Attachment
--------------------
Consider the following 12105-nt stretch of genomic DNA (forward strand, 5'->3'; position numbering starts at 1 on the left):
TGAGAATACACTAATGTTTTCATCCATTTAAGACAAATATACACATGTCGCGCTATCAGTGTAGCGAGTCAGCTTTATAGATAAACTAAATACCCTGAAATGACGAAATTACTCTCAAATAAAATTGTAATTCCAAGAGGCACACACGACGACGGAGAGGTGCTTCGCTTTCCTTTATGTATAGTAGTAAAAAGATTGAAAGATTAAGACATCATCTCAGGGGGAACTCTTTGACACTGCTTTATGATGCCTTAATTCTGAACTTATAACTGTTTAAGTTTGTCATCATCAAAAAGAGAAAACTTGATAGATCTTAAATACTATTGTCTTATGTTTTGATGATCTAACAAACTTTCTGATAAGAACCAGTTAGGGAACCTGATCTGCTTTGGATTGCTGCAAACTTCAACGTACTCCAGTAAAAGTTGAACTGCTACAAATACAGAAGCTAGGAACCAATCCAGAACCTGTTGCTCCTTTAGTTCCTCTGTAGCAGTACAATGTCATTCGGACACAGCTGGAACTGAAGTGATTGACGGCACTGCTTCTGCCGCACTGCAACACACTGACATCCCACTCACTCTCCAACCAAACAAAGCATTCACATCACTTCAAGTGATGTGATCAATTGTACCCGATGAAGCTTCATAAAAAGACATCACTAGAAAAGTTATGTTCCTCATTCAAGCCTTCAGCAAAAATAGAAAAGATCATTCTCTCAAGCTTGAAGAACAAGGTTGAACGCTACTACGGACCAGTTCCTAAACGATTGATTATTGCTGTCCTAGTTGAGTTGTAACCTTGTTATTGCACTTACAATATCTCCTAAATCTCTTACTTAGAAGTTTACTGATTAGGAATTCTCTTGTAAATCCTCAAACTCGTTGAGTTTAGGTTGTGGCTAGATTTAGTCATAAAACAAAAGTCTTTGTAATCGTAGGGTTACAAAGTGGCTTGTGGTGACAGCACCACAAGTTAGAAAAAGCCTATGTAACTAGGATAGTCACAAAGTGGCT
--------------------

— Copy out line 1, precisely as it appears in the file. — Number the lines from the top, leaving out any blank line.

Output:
Consider the following 12105-nt stretch of genomic DNA (forward strand, 5'->3'; position numbering starts at 1 on the left):